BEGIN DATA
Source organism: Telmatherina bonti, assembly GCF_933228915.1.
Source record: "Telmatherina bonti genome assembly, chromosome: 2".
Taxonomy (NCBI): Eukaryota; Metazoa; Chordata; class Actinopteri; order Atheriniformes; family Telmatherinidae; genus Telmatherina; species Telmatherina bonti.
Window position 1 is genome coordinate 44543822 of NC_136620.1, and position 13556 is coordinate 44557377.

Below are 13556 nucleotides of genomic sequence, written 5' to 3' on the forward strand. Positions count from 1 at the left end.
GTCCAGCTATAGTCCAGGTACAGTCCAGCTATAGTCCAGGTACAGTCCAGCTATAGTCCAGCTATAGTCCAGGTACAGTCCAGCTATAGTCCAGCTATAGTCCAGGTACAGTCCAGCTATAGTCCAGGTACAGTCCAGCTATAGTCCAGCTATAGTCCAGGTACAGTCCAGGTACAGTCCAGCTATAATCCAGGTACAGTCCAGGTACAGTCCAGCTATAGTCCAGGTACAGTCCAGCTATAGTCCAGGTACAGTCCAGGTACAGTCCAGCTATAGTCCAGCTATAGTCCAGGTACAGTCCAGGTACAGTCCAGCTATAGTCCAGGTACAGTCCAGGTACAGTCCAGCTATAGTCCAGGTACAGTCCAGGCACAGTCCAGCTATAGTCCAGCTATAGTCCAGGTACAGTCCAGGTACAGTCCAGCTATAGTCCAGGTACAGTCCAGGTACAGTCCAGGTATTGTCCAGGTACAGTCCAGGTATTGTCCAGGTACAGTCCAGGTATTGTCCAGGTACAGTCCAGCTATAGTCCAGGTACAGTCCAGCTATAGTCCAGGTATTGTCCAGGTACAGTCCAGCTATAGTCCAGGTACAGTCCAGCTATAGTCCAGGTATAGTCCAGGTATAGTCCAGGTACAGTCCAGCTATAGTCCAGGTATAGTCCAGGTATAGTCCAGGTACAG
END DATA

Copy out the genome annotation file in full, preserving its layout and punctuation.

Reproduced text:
Source organism: Telmatherina bonti, assembly GCF_933228915.1.
Source record: "Telmatherina bonti genome assembly, chromosome: 2".
Taxonomy (NCBI): Eukaryota; Metazoa; Chordata; class Actinopteri; order Atheriniformes; family Telmatherinidae; genus Telmatherina; species Telmatherina bonti.
Window position 1 is genome coordinate 44543822 of NC_136620.1, and position 13556 is coordinate 44557377.

Below are 13556 nucleotides of genomic sequence, written 5' to 3' on the forward strand. Positions count from 1 at the left end.
GTCCAGCTATAGTCCAGGTACAGTCCAGCTATAGTCCAGGTACAGTCCAGCTATAGTCCAGCTATAGTCCAGGTACAGTCCAGCTATAGTCCAGCTATAGTCCAGGTACAGTCCAGCTATAGTCCAGGTACAGTCCAGCTATAGTCCAGCTATAGTCCAGGTACAGTCCAGGTACAGTCCAGCTATAATCCAGGTACAGTCCAGGTACAGTCCAGCTATAGTCCAGGTACAGTCCAGCTATAGTCCAGGTACAGTCCAGGTACAGTCCAGCTATAGTCCAGCTATAGTCCAGGTACAGTCCAGGTACAGTCCAGCTATAGTCCAGGTACAGTCCAGGTACAGTCCAGCTATAGTCCAGGTACAGTCCAGGCACAGTCCAGCTATAGTCCAGCTATAGTCCAGGTACAGTCCAGGTACAGTCCAGCTATAGTCCAGGTACAGTCCAGGTACAGTCCAGGTATTGTCCAGGTACAGTCCAGGTATTGTCCAGGTACAGTCCAGGTATTGTCCAGGTACAGTCCAGCTATAGTCCAGGTACAGTCCAGCTATAGTCCAGGTATTGTCCAGGTACAGTCCAGCTATAGTCCAGGTACAGTCCAGCTATAGTCCAGGTATAGTCCAGGTATAGTCCAGGTACAGTCCAGCTATAGTCCAGGTATAGTCCAGGTATAGTCCAGGTACAG